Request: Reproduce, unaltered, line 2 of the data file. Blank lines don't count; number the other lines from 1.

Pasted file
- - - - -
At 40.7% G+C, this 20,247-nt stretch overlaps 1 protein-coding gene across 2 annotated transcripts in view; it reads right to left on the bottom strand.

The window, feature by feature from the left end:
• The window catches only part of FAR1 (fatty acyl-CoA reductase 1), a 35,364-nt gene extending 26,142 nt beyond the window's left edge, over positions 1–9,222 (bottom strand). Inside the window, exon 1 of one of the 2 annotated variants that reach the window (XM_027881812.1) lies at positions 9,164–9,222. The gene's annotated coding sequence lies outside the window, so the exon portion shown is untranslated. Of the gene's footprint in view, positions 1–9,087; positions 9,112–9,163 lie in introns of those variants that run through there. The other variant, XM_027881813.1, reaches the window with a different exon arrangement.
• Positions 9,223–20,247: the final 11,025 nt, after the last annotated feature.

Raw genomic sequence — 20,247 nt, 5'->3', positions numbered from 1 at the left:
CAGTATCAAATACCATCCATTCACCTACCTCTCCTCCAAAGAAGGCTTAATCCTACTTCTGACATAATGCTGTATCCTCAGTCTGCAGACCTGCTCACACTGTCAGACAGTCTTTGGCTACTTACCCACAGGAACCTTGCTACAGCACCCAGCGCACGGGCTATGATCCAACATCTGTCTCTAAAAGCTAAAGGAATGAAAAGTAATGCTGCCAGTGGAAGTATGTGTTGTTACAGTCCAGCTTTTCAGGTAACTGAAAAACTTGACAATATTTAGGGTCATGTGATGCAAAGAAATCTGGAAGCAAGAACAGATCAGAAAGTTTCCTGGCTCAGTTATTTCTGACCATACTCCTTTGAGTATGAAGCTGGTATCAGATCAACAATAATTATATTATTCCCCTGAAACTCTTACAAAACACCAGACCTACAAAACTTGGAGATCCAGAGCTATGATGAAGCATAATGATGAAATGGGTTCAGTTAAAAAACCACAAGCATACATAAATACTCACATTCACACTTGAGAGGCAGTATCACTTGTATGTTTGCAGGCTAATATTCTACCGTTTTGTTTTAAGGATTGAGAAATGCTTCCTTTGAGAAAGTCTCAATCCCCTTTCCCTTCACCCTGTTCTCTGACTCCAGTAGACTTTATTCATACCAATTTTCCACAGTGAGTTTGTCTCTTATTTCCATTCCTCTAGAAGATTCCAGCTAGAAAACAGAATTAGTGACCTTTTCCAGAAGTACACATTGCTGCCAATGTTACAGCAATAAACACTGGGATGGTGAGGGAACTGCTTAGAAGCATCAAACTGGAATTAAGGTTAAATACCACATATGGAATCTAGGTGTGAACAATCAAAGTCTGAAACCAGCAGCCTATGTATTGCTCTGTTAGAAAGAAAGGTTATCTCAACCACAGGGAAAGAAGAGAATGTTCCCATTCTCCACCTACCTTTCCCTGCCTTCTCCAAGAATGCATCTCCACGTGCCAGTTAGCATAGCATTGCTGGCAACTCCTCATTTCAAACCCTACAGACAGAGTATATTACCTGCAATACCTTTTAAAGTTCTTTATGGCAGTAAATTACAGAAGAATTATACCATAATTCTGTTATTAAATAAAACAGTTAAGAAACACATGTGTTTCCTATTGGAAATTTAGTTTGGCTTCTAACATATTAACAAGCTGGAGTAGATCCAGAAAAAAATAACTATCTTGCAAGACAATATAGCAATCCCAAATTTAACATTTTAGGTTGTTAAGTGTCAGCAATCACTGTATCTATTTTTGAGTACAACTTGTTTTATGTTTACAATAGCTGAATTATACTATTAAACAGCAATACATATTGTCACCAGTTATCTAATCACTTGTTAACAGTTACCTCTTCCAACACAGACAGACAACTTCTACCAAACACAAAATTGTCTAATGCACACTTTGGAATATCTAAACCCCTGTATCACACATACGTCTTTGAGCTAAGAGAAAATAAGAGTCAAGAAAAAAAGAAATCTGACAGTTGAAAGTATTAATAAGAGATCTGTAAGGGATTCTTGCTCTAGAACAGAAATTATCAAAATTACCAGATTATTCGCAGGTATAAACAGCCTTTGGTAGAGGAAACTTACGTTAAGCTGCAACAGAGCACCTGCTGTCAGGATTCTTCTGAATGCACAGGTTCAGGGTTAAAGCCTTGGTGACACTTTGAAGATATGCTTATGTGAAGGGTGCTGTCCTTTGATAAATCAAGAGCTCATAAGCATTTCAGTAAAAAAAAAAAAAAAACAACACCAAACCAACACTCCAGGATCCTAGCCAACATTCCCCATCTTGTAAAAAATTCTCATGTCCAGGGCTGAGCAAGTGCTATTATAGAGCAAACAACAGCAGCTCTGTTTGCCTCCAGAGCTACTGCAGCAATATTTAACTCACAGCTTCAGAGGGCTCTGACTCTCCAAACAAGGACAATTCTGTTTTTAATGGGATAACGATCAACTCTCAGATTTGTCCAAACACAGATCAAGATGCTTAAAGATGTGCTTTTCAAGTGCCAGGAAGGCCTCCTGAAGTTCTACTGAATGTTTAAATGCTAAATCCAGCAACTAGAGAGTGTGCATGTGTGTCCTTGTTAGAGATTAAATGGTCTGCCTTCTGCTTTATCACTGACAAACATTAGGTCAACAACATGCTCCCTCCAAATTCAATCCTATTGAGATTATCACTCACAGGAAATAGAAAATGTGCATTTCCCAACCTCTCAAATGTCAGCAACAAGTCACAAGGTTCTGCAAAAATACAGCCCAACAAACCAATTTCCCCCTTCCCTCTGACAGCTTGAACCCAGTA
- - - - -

The window, feature by feature from the left end: